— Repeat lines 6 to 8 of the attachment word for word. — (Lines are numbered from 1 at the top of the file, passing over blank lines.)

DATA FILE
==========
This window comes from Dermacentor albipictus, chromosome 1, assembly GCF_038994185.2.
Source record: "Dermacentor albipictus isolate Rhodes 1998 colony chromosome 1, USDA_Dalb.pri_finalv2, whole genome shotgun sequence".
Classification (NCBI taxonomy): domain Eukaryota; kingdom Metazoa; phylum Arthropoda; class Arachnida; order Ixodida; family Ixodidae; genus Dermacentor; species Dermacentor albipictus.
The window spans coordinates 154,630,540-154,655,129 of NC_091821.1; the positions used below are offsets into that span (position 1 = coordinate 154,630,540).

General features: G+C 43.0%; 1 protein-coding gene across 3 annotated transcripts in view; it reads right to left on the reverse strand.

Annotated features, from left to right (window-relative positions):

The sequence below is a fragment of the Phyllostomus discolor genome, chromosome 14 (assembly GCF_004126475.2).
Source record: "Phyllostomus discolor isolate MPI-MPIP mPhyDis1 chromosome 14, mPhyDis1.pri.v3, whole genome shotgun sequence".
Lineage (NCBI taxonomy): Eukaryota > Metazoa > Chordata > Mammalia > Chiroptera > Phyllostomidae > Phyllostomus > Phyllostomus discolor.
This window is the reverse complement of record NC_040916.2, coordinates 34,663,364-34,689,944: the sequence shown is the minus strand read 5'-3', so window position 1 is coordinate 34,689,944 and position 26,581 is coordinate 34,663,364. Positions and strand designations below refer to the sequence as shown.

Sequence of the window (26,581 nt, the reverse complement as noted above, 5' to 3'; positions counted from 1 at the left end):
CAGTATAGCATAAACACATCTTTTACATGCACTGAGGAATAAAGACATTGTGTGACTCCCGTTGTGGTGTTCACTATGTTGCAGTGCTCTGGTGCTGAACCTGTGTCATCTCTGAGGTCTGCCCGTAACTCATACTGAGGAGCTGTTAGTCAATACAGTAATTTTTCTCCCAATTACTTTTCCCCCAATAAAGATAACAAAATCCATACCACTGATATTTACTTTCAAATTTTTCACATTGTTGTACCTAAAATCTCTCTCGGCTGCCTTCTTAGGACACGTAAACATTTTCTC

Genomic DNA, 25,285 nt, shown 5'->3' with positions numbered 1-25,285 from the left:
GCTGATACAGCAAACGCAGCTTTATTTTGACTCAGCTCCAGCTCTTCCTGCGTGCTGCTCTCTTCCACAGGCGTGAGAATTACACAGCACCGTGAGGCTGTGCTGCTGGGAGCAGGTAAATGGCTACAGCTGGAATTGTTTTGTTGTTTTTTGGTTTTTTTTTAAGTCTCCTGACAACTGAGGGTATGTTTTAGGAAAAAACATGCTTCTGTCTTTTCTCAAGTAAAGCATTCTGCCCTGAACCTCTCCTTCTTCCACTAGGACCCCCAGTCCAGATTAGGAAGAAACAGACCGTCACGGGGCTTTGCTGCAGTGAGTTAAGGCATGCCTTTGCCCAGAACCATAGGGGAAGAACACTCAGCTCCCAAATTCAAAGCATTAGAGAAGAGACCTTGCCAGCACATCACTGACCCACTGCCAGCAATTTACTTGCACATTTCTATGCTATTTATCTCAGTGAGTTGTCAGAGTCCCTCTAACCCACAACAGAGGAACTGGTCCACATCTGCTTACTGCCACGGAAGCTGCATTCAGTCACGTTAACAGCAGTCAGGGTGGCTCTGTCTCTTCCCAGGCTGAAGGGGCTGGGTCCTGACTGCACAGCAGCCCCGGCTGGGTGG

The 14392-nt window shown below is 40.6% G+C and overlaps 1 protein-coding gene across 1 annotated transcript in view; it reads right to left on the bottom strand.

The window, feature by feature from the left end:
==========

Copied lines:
Annotated features, from left to right (window-relative positions):

The sequence below is a fragment of the Phyllostomus discolor genome, chromosome 14 (assembly GCF_004126475.2).
Source record: "Phyllostomus discolor isolate MPI-MPIP mPhyDis1 chromosome 14, mPhyDis1.pri.v3, whole genome shotgun sequence".